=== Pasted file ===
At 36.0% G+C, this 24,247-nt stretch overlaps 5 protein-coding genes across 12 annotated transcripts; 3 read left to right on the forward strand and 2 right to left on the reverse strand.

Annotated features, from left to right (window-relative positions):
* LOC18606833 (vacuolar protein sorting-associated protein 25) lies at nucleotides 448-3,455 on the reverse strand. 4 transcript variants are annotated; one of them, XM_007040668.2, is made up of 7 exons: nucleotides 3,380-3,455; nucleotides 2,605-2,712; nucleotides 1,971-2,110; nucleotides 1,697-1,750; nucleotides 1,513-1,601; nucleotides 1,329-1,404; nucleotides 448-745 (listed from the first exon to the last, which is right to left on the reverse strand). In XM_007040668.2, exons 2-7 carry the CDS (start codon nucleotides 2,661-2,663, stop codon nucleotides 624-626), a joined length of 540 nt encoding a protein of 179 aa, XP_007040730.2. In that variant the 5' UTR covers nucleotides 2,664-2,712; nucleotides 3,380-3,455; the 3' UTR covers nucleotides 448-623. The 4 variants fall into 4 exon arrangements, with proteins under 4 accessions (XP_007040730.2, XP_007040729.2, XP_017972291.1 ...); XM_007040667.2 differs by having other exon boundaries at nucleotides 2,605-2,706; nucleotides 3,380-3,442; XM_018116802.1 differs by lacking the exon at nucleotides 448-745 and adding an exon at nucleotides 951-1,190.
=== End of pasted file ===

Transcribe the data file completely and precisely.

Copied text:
At 36.0% G+C, this 24,247-nt stretch overlaps 5 protein-coding genes across 12 annotated transcripts; 3 read left to right on the forward strand and 2 right to left on the reverse strand.

Annotated features, from left to right (window-relative positions):
* LOC18606833 (vacuolar protein sorting-associated protein 25) lies at nucleotides 448-3,455 on the reverse strand. 4 transcript variants are annotated; one of them, XM_007040668.2, is made up of 7 exons: nucleotides 3,380-3,455; nucleotides 2,605-2,712; nucleotides 1,971-2,110; nucleotides 1,697-1,750; nucleotides 1,513-1,601; nucleotides 1,329-1,404; nucleotides 448-745 (listed from the first exon to the last, which is right to left on the reverse strand). In XM_007040668.2, exons 2-7 carry the CDS (start codon nucleotides 2,661-2,663, stop codon nucleotides 624-626), a joined length of 540 nt encoding a protein of 179 aa, XP_007040730.2. In that variant the 5' UTR covers nucleotides 2,664-2,712; nucleotides 3,380-3,455; the 3' UTR covers nucleotides 448-623. The 4 variants fall into 4 exon arrangements, with proteins under 4 accessions (XP_007040730.2, XP_007040729.2, XP_017972291.1 ...); XM_007040667.2 differs by having other exon boundaries at nucleotides 2,605-2,706; nucleotides 3,380-3,442; XM_018116802.1 differs by lacking the exon at nucleotides 448-745 and adding an exon at nucleotides 951-1,190.